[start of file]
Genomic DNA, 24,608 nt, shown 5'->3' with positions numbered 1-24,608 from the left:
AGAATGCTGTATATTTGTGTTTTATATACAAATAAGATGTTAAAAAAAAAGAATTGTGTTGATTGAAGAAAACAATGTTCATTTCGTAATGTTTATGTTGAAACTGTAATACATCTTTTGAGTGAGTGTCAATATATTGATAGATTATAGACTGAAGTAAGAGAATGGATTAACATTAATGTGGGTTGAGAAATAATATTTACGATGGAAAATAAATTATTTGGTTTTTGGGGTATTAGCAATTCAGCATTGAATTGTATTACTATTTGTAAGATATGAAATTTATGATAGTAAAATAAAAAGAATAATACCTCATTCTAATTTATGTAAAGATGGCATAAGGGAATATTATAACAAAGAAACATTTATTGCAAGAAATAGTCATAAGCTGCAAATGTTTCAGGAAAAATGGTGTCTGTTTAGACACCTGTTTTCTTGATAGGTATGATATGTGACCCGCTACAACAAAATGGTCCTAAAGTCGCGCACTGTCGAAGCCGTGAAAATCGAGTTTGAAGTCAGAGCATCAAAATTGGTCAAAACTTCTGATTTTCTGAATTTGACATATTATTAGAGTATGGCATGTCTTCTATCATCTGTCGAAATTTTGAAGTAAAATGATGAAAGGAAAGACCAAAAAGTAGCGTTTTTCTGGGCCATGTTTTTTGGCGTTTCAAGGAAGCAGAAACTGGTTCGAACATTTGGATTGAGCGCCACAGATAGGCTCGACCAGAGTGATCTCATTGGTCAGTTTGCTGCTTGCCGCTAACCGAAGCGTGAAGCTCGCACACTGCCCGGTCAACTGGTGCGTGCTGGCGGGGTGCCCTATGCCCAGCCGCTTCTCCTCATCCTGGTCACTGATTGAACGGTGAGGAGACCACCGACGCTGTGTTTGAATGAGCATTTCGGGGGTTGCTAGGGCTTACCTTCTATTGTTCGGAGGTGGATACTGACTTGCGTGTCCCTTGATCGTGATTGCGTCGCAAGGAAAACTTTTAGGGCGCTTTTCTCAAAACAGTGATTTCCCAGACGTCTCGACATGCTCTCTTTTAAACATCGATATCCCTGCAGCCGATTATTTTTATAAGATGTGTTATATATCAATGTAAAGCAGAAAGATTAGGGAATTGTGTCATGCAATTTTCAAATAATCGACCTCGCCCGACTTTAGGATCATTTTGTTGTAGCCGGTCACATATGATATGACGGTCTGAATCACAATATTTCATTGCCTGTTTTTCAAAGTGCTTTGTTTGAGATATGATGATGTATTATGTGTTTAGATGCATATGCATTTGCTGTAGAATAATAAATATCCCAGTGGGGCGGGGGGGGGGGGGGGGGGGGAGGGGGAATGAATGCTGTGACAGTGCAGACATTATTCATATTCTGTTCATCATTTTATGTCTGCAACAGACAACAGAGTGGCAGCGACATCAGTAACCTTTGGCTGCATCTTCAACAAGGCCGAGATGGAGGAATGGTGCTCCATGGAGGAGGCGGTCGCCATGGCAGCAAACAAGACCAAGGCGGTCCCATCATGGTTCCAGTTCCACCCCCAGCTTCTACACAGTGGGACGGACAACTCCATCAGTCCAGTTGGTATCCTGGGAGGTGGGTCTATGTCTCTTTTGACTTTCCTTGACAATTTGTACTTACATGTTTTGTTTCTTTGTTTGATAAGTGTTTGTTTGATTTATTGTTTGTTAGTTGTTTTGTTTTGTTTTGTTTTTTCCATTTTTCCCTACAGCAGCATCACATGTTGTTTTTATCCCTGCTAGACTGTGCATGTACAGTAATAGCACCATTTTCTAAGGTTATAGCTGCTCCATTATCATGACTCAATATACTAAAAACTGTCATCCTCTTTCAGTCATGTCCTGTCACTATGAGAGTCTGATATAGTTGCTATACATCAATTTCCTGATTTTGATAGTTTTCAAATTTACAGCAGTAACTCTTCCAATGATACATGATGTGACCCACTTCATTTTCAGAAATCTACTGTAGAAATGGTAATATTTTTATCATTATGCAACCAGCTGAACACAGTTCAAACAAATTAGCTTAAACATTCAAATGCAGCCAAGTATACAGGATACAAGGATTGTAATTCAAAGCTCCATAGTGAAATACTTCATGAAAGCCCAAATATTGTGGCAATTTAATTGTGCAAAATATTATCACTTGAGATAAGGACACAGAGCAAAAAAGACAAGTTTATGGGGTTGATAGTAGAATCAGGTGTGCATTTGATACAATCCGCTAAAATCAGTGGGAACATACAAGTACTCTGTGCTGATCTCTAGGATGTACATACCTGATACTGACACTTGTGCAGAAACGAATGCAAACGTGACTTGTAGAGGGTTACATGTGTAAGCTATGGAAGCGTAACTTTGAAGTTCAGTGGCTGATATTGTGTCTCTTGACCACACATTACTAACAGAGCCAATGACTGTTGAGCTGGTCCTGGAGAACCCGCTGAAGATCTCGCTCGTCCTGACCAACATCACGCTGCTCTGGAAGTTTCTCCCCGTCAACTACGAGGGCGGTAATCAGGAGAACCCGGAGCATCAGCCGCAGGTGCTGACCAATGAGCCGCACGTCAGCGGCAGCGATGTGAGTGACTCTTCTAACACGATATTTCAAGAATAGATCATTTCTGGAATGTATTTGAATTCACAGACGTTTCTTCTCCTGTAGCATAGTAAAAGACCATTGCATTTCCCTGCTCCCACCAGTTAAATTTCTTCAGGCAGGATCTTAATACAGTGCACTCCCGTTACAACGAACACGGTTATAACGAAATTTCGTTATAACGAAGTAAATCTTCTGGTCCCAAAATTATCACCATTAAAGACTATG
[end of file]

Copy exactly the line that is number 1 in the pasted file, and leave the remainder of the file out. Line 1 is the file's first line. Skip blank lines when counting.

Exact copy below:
Genomic DNA, 24,608 nt, shown 5'->3' with positions numbered 1-24,608 from the left: